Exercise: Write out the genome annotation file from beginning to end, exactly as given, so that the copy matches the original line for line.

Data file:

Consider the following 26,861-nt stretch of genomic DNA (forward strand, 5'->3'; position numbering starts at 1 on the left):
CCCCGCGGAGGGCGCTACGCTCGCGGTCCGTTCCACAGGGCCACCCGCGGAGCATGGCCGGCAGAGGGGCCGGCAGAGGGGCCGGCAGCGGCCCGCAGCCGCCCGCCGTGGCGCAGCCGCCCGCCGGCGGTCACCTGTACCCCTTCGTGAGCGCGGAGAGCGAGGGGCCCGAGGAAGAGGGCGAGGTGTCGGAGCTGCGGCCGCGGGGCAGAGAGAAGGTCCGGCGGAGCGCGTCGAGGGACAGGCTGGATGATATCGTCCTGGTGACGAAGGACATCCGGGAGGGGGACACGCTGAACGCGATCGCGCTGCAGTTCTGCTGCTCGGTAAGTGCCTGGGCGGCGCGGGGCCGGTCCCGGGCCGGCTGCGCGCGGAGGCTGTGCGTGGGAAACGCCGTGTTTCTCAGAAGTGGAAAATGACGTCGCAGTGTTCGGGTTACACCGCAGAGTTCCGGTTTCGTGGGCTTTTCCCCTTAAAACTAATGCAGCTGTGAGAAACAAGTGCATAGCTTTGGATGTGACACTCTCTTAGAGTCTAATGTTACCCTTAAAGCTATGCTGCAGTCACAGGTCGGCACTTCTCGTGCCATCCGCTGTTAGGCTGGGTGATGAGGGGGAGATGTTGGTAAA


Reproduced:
Consider the following 26,861-nt stretch of genomic DNA (forward strand, 5'->3'; position numbering starts at 1 on the left):
CCCCGCGGAGGGCGCTACGCTCGCGGTCCGTTCCACAGGGCCACCCGCGGAGCATGGCCGGCAGAGGGGCCGGCAGAGGGGCCGGCAGCGGCCCGCAGCCGCCCGCCGTGGCGCAGCCGCCCGCCGGCGGTCACCTGTACCCCTTCGTGAGCGCGGAGAGCGAGGGGCCCGAGGAAGAGGGCGAGGTGTCGGAGCTGCGGCCGCGGGGCAGAGAGAAGGTCCGGCGGAGCGCGTCGAGGGACAGGCTGGATGATATCGTCCTGGTGACGAAGGACATCCGGGAGGGGGACACGCTGAACGCGATCGCGCTGCAGTTCTGCTGCTCGGTAAGTGCCTGGGCGGCGCGGGGCCGGTCCCGGGCCGGCTGCGCGCGGAGGCTGTGCGTGGGAAACGCCGTGTTTCTCAGAAGTGGAAAATGACGTCGCAGTGTTCGGGTTACACCGCAGAGTTCCGGTTTCGTGGGCTTTTCCCCTTAAAACTAATGCAGCTGTGAGAAACAAGTGCATAGCTTTGGATGTGACACTCTCTTAGAGTCTAATGTTACCCTTAAAGCTATGCTGCAGTCACAGGTCGGCACTTCTCGTGCCATCCGCTGTTAGGCTGGGTGATGAGGGGGAGATGTTGGTAAA